There are three types of value investors:
- Cigar-butt investors
- Fair value investors
- Business owners
Cigar-butt investors look for liquid-able assets selling on the cheap. This is often referred to as net-net investing, popularized by Benjamin Graham.
Fair value investors are those who buy stocks when they are trading at a discount to fair value and they sell them when they become overvalued.
Finally, business owners are the investors that treat more »
Over the past 12 months, investors could have bought Apple (NASDAQ: AAPL) shares for $450 in January 2012, $700 in September 2012, and again for $450 in the past week. These enormous fluctuations, to the tune of hundreds of billions of dollars, are a stark reminder that Ben Graham's favorite allegory – Mr. Market – lives on. As Graham explains him, this colorful character shows up every day to buy or more »
I get it. "Shares Slide on Demand Worries... Apple (NASDAQ: AAPL) Dips Below $500." I woke up this morning to repetitive, bearish Apple headlines. But thanks to Wall Street's shortsightedness, there is a deeper story here. At these levels, Apple is turning into the ultimate dividend stock.
There are three things income investors look for to identify solid dividend investments:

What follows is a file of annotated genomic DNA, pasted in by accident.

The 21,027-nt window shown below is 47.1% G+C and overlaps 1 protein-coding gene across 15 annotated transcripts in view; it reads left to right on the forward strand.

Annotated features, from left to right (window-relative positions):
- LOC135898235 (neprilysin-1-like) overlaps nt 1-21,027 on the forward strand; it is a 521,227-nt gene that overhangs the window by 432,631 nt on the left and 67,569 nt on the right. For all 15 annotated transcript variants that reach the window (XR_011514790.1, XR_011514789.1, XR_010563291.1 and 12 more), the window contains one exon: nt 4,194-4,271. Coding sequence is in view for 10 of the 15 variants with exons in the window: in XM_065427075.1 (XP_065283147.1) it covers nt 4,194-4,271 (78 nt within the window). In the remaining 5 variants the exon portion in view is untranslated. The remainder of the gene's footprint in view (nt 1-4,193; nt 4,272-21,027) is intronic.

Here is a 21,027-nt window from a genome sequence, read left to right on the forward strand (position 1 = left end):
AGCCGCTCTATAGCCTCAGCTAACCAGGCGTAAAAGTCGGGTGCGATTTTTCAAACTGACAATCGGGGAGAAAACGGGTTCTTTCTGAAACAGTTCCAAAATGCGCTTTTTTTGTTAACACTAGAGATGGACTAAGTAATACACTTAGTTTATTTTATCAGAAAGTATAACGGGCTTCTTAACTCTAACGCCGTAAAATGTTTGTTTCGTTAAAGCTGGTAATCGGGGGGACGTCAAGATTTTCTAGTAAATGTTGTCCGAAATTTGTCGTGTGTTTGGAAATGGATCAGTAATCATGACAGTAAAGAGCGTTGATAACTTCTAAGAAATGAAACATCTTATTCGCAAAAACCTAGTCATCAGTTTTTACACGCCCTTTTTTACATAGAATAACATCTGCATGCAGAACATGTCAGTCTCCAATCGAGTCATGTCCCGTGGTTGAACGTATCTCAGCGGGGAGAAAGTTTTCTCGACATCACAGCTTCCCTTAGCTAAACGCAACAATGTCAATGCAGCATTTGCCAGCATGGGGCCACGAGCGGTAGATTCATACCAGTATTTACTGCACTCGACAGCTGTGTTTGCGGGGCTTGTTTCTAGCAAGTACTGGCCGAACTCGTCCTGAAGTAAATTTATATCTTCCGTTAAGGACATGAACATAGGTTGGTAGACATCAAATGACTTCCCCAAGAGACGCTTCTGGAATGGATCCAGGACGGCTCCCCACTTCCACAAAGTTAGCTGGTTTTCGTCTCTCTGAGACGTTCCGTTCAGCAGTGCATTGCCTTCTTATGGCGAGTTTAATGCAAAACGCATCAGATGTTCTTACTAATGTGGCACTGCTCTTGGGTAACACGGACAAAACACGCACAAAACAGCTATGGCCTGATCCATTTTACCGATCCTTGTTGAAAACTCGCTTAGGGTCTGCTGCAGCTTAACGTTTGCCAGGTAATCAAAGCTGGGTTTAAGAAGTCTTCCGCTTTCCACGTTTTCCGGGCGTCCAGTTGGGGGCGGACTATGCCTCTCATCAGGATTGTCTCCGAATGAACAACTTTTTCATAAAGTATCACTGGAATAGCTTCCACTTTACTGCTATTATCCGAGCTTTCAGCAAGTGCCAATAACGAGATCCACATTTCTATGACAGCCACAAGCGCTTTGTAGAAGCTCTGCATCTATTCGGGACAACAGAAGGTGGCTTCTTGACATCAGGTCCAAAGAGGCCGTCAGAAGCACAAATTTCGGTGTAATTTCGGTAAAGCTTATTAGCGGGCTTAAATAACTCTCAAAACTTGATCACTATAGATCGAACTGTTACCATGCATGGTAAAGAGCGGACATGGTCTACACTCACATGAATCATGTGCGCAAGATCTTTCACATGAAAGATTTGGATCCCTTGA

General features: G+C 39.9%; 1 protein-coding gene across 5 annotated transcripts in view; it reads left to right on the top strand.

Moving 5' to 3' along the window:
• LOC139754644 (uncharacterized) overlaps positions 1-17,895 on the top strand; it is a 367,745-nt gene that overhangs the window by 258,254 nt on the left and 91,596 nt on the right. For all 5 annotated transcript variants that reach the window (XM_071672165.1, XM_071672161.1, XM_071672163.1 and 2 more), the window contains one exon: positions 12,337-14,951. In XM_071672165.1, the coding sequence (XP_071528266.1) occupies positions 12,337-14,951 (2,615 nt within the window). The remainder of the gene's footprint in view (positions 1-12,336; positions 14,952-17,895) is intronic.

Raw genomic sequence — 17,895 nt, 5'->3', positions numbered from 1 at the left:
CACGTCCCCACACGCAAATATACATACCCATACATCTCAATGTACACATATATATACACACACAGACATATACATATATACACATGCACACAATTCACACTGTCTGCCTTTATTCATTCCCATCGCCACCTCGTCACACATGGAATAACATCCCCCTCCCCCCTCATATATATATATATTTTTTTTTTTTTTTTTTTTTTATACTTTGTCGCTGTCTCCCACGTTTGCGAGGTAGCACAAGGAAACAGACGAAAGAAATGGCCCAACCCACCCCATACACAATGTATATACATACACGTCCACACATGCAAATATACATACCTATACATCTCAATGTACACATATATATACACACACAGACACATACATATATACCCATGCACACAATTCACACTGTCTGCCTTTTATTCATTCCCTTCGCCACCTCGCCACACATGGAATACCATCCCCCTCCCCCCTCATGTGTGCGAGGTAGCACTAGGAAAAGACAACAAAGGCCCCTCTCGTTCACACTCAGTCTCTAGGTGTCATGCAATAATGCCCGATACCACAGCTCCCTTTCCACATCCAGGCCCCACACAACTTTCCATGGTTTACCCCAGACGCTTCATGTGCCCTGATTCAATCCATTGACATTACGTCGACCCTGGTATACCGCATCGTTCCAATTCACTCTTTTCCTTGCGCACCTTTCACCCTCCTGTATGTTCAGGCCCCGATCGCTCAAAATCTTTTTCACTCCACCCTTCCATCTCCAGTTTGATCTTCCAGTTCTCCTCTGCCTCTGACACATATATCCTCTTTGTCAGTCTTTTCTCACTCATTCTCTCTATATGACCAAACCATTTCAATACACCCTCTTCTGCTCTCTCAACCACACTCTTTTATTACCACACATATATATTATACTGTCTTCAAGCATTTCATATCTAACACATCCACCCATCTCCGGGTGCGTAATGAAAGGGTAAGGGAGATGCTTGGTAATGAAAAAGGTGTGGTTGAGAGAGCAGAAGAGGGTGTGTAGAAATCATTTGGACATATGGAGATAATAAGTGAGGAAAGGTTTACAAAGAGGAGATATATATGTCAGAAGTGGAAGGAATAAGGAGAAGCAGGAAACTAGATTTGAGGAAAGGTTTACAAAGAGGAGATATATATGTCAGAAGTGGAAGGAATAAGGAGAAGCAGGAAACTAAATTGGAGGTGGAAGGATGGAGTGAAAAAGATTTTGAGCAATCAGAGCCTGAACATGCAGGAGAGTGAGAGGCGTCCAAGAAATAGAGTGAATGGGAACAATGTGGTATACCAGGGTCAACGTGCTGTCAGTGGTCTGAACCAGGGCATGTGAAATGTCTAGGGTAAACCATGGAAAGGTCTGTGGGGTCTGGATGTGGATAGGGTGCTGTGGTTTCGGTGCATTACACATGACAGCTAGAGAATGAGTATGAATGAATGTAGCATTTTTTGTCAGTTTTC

- A nice yield
- Pricing power
- A relatively low payout more »
Apple's (NASDAQ: AAPL) conservative valuation means that any meaningful growth in earnings in 2013 could drive the stock upwards. Though growth can come from many different areas, three potential growth drivers cannot be ignored when analyzing Apple's prospects: an Apple television set, growth in China, and continued pricing power.
An Assault on the Living Room
If Apple isn't doing market research for a potential Apple-branded television, they more »
Typically, software companies have meaningful net profit margins, earning them premium valuations. Rosetta Stone (NYSE: RST), on the other hand, manages to earn investors losses. In turn, the stock is dirt cheap, trading at just 1 times sales. With a valuation like this, there is quite a bit of room for upside in the case that Rosetta Stone begins to earn a profit. Even better, Rosetta Stone's catalyst for more »